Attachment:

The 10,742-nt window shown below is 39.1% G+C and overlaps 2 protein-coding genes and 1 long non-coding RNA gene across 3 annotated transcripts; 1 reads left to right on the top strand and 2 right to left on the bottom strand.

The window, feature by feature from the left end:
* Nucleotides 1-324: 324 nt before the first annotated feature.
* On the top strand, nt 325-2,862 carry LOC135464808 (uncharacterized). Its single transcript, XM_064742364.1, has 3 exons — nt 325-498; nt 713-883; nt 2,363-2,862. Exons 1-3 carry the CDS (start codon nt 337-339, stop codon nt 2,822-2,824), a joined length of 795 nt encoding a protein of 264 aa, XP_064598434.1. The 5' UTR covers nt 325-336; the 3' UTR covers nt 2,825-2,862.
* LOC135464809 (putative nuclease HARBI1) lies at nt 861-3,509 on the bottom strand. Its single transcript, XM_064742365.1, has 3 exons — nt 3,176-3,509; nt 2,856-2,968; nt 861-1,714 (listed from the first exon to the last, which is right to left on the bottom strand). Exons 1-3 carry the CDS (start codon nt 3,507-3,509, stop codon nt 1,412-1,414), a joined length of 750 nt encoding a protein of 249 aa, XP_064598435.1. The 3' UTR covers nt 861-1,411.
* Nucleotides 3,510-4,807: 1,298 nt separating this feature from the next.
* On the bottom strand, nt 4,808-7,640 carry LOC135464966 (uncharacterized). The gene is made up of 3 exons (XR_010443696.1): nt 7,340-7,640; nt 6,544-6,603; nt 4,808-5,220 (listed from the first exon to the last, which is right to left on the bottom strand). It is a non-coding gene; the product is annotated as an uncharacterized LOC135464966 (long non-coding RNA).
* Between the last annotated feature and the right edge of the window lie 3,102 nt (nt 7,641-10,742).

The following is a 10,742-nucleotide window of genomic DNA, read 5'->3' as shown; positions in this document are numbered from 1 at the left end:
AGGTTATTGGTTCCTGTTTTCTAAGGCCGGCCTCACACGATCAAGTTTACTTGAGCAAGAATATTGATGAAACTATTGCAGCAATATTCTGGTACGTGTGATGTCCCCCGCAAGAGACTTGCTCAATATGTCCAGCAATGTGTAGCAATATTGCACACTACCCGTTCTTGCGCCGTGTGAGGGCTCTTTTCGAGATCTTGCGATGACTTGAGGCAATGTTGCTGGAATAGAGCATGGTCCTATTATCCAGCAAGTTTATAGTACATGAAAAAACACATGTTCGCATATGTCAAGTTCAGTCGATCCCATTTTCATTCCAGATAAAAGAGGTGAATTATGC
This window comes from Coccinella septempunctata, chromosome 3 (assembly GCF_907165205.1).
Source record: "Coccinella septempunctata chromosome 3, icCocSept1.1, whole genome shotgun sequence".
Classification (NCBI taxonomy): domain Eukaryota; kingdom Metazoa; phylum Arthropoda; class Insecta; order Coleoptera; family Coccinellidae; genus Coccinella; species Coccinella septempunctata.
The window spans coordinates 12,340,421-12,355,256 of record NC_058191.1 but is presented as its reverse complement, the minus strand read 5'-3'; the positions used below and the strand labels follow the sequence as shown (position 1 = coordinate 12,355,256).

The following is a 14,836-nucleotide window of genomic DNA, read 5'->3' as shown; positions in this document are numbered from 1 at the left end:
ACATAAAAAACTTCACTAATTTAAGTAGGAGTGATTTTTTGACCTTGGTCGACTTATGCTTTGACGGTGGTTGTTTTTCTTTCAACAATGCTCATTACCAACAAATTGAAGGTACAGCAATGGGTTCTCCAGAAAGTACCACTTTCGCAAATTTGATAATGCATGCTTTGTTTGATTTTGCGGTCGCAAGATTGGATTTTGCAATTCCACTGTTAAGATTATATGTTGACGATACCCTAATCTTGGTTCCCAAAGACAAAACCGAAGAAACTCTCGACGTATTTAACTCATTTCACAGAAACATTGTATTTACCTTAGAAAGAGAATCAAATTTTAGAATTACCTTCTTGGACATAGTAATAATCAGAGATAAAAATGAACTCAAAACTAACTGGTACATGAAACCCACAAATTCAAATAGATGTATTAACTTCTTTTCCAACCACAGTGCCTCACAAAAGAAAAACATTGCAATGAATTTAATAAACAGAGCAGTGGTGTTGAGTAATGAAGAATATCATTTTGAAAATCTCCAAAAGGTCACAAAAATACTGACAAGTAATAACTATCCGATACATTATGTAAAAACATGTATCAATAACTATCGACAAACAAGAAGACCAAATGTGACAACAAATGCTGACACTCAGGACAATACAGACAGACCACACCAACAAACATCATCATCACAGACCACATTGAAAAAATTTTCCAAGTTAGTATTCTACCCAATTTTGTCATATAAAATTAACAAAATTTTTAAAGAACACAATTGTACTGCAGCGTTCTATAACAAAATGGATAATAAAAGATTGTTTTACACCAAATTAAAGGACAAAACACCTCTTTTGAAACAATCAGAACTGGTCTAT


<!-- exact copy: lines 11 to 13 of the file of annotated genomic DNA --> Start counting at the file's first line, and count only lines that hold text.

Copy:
This window comes from Coccinella septempunctata, chromosome 3 (assembly GCF_907165205.1).
Source record: "Coccinella septempunctata chromosome 3, icCocSept1.1, whole genome shotgun sequence".
Classification (NCBI taxonomy): domain Eukaryota; kingdom Metazoa; phylum Arthropoda; class Insecta; order Coleoptera; family Coccinellidae; genus Coccinella; species Coccinella septempunctata.